Lack of buses in Malaysia could stall festive rush

Lack of buses in Malaysia could stall festive rush
Travel damper: Buses without the telematics device will likely be taken off the roads, leaving commuters heading home for the Chinese New Year stranded.
PHOTO: The Star/ANN

KUALA LUMPUR - Thousands of commuters could find themselves stranded with no transport home for the Chinese New Year and the extended weekend with express bus companies caught in an insurance bind.

A new condition for insurance has taken the companies and even regulators by surprise and may force hundreds, if not thousands, of buses off the roads.

The Malaysian Motor Insurance Pool (MMIP) wants all buses to have a special tracking device before they can get insurance and, thus, road tax.

The requirement came just a few weeks before the festive rush home begins.

Some bus operators said they received a letter from the MMIP in mid-January telling them to install the special tracking device in their buses from Feb 1.

The letter said the new telematics product was being introduced to address the "high incidence" of bus accidents and deaths.

It said the device would have to be installed in the buses so MMIP could monitor and alert companies of drivers who did not meet certain standards.

Among others, the bus telematics device can record a driver's behaviour in real-time, such as how he takes corners, uses the brakes and his speeding pattern.

The letter said the devices were to be installed at least two weeks before a bus' motor policy renewal date "to avoid any inconvenience".

The MMIP said in the letter that it was partnering with a company known as Vehicle Telematics Online Services Sdn Bhd for the device installation.

A booking form viewed by The Star showed that the device and installation would cost RM2,300 (S$780) apiece. An off-site installation would cost an extra RM200. On top of this, an operator would be charged an annual fee of RM900 per bus.

Any vehicle that does not have an insurance policy cannot apply for the road tax, keeping them off the roads.

While bus operators were not against the measure, many opposed the fees charged.

"If I have 100 buses, my initial cost will be RM340,000. I don't have the money!" Johor Bus Operators Association president J Suchdav said.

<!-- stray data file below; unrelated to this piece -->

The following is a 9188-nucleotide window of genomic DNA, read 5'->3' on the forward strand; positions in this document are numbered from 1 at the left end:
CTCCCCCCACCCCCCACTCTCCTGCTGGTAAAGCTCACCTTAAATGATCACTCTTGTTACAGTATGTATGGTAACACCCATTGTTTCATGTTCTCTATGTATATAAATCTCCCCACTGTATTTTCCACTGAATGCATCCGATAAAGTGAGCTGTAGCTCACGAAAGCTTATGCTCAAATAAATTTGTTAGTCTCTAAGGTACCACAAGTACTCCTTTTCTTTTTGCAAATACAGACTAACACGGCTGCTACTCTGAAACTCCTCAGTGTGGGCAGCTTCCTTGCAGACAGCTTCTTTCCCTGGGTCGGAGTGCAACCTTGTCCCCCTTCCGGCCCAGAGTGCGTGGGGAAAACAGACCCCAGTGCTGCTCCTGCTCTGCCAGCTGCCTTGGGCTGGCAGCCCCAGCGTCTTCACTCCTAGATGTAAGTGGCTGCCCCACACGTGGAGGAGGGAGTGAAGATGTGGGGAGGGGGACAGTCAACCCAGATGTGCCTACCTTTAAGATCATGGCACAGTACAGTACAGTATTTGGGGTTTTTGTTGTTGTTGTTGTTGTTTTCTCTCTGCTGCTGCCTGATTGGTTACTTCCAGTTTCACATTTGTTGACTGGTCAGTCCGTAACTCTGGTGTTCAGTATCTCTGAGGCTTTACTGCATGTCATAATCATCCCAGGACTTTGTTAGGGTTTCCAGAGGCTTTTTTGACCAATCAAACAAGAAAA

He said the MMIP did not speak to operators before coming up with the requirement.

The new fees are an extra pain for express bus operators, who cannot offset their costs, and have had to deal with fares remaining unchanged since 2008.

While the total number of buses that are unable to renew their insurance policies by this week is unknown, Suchdav said "about 100" buses would not be on Johor streets over the holidays.

Konsortium Transnasional Bhd managing director Tan Sri Mohd Nadzmi Mohd Salleh said he only knew about the move through the "industry grapevine".

He said express buses already had GPS devices installed in them - thanks to an earlier requirement by the Land Public Transport ComĀ­mission (SPAD) - and that another was not needed.

"The GPS is already doing that, why do you need so many systems?" he said angrily.

He said KTB's operations would not be affected this Chinese New Year, but worried about the costs to his company's 1,400-plus buses.

Pan Malaysian Bus Operators Association (PMBOA) president Datuk Ashfar Ali said some of his members might not be able to send their buses out this week.

"There will be fewer buses that we can put on the road, so I'm asking them (MMIP) not to implement it now," he said.

He said that while the PMBOA was concerned about accidents and safety, the MMIP's move was not the right way to do it.

"We want them to postpone this until April or May until we can resolve this issue," he said.

Online reports showed that there are 4,718 express buses, from over 47,000 buses nationwide, including school, tour and other coaches.

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